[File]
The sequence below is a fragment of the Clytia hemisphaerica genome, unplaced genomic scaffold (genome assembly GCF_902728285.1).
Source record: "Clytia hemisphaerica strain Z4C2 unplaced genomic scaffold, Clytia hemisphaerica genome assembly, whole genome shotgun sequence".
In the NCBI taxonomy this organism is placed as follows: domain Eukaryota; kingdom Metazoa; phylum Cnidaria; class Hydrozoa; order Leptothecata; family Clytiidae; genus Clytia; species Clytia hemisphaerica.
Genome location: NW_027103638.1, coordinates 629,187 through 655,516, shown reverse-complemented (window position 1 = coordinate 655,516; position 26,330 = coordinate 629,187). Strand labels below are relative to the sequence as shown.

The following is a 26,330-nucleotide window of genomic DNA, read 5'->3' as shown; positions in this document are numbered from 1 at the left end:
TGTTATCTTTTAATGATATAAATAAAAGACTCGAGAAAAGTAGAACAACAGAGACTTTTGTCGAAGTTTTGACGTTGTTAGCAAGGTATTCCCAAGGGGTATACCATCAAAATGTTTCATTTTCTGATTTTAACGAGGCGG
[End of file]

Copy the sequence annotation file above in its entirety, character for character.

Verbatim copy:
The sequence below is a fragment of the Clytia hemisphaerica genome, unplaced genomic scaffold (genome assembly GCF_902728285.1).
Source record: "Clytia hemisphaerica strain Z4C2 unplaced genomic scaffold, Clytia hemisphaerica genome assembly, whole genome shotgun sequence".
In the NCBI taxonomy this organism is placed as follows: domain Eukaryota; kingdom Metazoa; phylum Cnidaria; class Hydrozoa; order Leptothecata; family Clytiidae; genus Clytia; species Clytia hemisphaerica.
Genome location: NW_027103638.1, coordinates 629,187 through 655,516, shown reverse-complemented (window position 1 = coordinate 655,516; position 26,330 = coordinate 629,187). Strand labels below are relative to the sequence as shown.

The following is a 26,330-nucleotide window of genomic DNA, read 5'->3' as shown; positions in this document are numbered from 1 at the left end:
TGTTATCTTTTAATGATATAAATAAAAGACTCGAGAAAAGTAGAACAACAGAGACTTTTGTCGAAGTTTTGACGTTGTTAGCAAGGTATTCCCAAGGGGTATACCATCAAAATGTTTCATTTTCTGATTTTAACGAGGCGG